October 1962, when the height of the cold war Cuban missile crisis between the United States and the Soviet Union was in full swing. The United States placed missiles in Turkey and Italy near the border with the Soviet Union, which in response to this decision, the Soviet Union decided to launch missiles in Cuba.

John F. Kennedy Administration Staff

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The person who saved the world from turning it into something like this.

Soviet submarine commander Vasili Arkhipov

The man who saved the world by wisely choosing not to authorize the use of a nuclear weapon at the right time: Soviet submarine commander Vasili Arkhipov.

October 1962, when the height of the cold war Cuban missile crisis between the United States and the Soviet Union was in full swing. The United States placed missiles in Turkey and Italy near the border with the Soviet Union, which in response to this decision, the Soviet Union decided to launch missiles in Cuba.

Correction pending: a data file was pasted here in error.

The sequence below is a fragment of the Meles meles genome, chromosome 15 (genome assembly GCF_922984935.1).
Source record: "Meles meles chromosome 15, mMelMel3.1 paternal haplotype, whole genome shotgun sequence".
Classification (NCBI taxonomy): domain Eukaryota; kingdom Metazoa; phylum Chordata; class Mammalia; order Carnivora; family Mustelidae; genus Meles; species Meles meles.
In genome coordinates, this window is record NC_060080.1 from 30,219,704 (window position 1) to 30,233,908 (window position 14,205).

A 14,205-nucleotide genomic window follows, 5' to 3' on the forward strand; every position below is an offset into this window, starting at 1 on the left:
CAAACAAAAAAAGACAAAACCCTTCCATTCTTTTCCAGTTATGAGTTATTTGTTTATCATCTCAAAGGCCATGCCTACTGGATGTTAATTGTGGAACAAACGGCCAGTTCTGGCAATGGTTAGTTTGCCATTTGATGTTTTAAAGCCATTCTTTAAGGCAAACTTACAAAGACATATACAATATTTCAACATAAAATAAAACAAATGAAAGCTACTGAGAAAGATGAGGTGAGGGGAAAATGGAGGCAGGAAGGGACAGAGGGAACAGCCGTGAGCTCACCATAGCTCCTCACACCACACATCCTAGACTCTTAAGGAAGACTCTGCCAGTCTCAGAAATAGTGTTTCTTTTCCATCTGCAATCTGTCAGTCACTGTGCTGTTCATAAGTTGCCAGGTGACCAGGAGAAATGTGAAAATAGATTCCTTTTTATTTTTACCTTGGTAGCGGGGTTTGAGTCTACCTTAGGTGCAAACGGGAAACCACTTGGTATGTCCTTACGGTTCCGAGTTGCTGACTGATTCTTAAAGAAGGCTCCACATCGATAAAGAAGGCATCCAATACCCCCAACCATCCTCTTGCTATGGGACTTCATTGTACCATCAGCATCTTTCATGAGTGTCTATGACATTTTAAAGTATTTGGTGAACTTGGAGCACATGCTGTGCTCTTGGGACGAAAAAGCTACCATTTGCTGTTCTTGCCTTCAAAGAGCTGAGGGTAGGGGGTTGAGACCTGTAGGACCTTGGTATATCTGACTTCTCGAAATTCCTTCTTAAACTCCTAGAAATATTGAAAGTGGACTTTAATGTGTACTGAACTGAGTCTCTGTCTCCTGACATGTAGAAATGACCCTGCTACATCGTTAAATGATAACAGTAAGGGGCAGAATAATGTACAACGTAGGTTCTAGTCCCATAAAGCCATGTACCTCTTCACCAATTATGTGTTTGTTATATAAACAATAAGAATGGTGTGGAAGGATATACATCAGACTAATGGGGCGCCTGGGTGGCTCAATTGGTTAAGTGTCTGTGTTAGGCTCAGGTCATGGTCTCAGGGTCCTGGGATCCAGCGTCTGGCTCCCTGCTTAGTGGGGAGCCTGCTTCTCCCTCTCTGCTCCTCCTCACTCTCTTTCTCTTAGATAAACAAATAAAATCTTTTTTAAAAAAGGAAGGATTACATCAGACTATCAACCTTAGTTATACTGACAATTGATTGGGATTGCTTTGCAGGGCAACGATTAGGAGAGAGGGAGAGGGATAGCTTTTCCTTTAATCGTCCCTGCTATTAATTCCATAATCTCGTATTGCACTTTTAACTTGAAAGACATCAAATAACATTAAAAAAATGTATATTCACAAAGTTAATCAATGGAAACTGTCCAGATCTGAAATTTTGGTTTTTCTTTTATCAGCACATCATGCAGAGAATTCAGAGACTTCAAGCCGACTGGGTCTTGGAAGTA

Arthur Schlesinger himself, a staff member in the John F. Kennedy administration, said: "It was the most dangerous moment in human history."

President Kennedy decided not to attack Cuba directly, opting instead for a blockade around the island to prevent Soviet ships from accessing it, which he announced on October 22.

On October 26, he then presented the Soviets with an ultimatum, demanding that they withdraw the nuclear missiles from Cuba.

After some negotiations, they agreed to withdraw their missiles and end the conflicts.

Now here comes the biggest twist.

As the leaders of the two countries handled the negotiations, they were largely unaware of a much more precarious situation that was happening below the surface in the Caribbean.